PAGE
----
If a small child is physically capable of climbing even partially on top of or out of an enclosure, or capable of toppling the enclosure over, then that enclosure is no longer safe for that child. Parents and caregivers need to be observant and mindful of what their infant or toddler is capable of doing.

(And kids' capacities can change in a heartbeat. My 2-year-old son wasn't yet able to climb the sides of the plastic play structure that his older sister used... or so I thought. When we turned away for just a short moment, he figured it out. Just well enough to hoist himself to the top, catch his foot in the side opening, and fall off. Only about 4' to the ground, thank goodness, but a nasty enough stress and twist to cause a badly broken leg (femur). Next step, hospital. Total immobilization cast from waist down (both legs) for 6 weeks. Boy, did we learn a lesson that day.)

Posted by: nan_lynn | February 17, 2011 12:40 AM | Report abuse

Lets take a look at these numbers: 181,000 over an 18 year period. So a little over 10,000 a year with 113 fatalities (on average) a year... that's less than .1% of injuries taken to an Emergency room resulted in fatalities.

First OF COURSE these numbers are high -they're in an EMERGENCY ROOM. This is known as population validity. For example: how many emergencies are taken to an emergency room? What, 98%? ALARMING!

What is an acceptable number of deaths? 100 a year? OF COURSE ITS UNACCEPTABLE.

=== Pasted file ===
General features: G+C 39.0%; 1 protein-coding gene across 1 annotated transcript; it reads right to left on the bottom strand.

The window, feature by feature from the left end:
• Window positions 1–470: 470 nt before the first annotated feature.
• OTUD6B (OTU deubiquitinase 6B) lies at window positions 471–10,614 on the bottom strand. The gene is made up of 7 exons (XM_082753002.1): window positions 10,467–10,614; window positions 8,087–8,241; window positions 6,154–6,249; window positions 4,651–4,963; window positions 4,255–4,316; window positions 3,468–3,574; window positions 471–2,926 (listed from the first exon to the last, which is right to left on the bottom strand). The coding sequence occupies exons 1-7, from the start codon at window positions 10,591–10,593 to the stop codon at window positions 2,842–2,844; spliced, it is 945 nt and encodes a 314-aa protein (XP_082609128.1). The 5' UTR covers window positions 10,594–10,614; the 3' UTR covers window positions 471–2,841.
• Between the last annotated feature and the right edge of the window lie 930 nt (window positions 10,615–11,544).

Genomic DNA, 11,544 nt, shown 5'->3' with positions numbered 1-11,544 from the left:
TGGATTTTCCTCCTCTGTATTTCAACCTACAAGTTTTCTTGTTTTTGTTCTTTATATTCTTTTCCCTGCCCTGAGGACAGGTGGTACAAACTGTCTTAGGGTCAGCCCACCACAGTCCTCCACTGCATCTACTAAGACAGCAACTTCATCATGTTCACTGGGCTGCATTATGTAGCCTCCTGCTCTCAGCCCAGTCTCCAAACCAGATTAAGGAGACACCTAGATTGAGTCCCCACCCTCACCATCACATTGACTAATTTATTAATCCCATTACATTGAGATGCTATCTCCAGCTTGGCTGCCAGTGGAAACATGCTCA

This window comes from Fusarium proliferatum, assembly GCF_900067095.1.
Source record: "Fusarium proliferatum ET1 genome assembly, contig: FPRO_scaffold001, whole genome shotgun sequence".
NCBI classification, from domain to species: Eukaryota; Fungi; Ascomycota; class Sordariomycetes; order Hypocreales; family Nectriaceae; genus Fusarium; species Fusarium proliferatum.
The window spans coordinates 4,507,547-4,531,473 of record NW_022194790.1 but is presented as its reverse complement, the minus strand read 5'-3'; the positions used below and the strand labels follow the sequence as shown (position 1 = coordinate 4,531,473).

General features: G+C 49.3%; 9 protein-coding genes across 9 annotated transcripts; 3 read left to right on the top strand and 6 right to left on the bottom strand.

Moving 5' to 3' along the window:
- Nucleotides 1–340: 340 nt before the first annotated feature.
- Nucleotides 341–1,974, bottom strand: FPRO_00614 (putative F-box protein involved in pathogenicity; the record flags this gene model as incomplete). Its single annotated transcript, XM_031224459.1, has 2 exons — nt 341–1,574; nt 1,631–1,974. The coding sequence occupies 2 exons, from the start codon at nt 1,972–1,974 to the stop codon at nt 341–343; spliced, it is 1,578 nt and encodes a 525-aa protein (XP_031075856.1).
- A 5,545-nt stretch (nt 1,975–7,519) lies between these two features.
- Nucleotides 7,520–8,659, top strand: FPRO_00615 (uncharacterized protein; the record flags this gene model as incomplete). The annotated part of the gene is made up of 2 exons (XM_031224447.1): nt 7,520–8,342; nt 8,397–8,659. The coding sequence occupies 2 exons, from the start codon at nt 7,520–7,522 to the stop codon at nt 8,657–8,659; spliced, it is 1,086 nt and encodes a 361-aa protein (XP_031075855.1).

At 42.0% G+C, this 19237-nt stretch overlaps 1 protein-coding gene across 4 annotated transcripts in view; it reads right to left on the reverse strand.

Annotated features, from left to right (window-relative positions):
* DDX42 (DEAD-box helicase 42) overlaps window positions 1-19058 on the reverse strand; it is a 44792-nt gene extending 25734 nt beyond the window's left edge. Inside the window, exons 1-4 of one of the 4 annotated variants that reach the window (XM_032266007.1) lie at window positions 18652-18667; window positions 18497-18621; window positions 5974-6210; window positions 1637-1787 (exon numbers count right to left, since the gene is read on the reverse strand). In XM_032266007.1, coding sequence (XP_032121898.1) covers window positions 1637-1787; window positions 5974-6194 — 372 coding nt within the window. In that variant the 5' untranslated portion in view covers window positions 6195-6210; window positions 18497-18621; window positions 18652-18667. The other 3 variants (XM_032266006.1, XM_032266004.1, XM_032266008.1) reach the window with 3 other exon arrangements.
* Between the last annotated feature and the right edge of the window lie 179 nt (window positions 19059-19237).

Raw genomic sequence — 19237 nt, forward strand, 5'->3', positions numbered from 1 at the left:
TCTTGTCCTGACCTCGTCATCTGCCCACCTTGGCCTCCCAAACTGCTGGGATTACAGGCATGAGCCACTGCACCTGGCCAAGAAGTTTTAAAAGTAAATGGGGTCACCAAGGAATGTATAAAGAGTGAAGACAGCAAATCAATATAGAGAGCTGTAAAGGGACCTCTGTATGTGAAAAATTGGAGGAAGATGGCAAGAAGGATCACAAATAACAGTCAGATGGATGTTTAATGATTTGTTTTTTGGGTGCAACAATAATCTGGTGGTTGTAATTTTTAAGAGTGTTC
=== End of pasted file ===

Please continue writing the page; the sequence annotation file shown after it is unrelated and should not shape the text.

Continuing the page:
Alarmist "reporting" without statistical context.

By the way ... more people eat ice cream in the summertime than winter. More people drown in the summertime than winter. Therefore, ALARMINGLY, ICE CREAM CAUSES DROWNING!

Brilliant.

Posted by: topwriter | February 17, 2011 11:15 AM | Report abuse

Please stop these nonsenseical 'research projects' that continue to send this nation into a stupid state of hysteria.

Now, if cribs, play pens or bassinets are not 'safe' for babies, what is the alternative these intellectual researchers have for a solution since they long ago deemed your child sleeping in the same bed with you as dangerous?

We have attained a level of 'intellect' that borders on absolute stupidity.

Posted by: dharper2 | February 18, 2011 10:22 AM | Report abuse

An additional observation which I have concluded without a 'research grant' -

If we all park our cars and walk there will be no more deaths from car accidents.

Posted by: dharper2 | February 18, 2011 10:28 AM | Report abuse

Actually, considering the enormous number of incompetents, alcoholics and drug abusers nationwide pumping out babies, only 113 annual deaths due to crib accidents is a stellar accomplishment.

The next great technological innovation will be to add lids to cribs. They could make them out of iron bars and have lockable swinging doors on the front. That would be much safer. Quite appropriate don't you think?

Posted by: wonderingstevie | February 20, 2011 11:04 AM | Report abuse